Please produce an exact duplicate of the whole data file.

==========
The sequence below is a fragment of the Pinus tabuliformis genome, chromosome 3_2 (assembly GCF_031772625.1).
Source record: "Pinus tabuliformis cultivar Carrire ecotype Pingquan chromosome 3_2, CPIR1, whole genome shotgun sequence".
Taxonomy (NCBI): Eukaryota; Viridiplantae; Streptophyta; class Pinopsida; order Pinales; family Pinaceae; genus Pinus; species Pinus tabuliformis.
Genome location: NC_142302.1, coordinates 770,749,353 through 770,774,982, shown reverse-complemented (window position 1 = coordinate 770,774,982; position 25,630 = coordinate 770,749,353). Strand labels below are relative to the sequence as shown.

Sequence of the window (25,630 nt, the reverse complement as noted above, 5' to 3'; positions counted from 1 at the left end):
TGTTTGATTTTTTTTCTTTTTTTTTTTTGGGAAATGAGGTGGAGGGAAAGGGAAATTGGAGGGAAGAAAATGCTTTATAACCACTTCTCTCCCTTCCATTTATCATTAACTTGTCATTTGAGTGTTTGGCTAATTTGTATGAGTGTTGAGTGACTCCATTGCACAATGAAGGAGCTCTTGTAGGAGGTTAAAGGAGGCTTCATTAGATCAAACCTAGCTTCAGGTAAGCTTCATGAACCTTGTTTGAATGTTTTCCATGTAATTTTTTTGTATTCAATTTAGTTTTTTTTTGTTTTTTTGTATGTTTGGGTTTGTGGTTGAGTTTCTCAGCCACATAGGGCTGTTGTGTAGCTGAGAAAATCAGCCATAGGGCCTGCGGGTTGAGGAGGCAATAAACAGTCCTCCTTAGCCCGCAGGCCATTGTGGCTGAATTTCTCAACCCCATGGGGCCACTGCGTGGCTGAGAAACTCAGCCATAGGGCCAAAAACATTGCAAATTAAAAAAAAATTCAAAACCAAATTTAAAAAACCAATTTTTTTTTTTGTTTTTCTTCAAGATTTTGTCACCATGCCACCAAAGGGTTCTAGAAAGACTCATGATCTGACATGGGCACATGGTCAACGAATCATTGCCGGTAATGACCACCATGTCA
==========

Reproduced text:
The sequence below is a fragment of the Pinus tabuliformis genome, chromosome 3_2 (assembly GCF_031772625.1).
Source record: "Pinus tabuliformis cultivar Carrire ecotype Pingquan chromosome 3_2, CPIR1, whole genome shotgun sequence".
Taxonomy (NCBI): Eukaryota; Viridiplantae; Streptophyta; class Pinopsida; order Pinales; family Pinaceae; genus Pinus; species Pinus tabuliformis.
Genome location: NC_142302.1, coordinates 770,749,353 through 770,774,982, shown reverse-complemented (window position 1 = coordinate 770,774,982; position 25,630 = coordinate 770,749,353). Strand labels below are relative to the sequence as shown.

Sequence of the window (25,630 nt, the reverse complement as noted above, 5' to 3'; positions counted from 1 at the left end):
TGTTTGATTTTTTTTCTTTTTTTTTTTTGGGAAATGAGGTGGAGGGAAAGGGAAATTGGAGGGAAGAAAATGCTTTATAACCACTTCTCTCCCTTCCATTTATCATTAACTTGTCATTTGAGTGTTTGGCTAATTTGTATGAGTGTTGAGTGACTCCATTGCACAATGAAGGAGCTCTTGTAGGAGGTTAAAGGAGGCTTCATTAGATCAAACCTAGCTTCAGGTAAGCTTCATGAACCTTGTTTGAATGTTTTCCATGTAATTTTTTTGTATTCAATTTAGTTTTTTTTTGTTTTTTTGTATGTTTGGGTTTGTGGTTGAGTTTCTCAGCCACATAGGGCTGTTGTGTAGCTGAGAAAATCAGCCATAGGGCCTGCGGGTTGAGGAGGCAATAAACAGTCCTCCTTAGCCCGCAGGCCATTGTGGCTGAATTTCTCAACCCCATGGGGCCACTGCGTGGCTGAGAAACTCAGCCATAGGGCCAAAAACATTGCAAATTAAAAAAAAATTCAAAACCAAATTTAAAAAACCAATTTTTTTTTTTGTTTTTCTTCAAGATTTTGTCACCATGCCACCAAAGGGTTCTAGAAAGACTCATGATCTGACATGGGCACATGGTCAACGAATCATTGCCGGTAATGACCACCATGTCA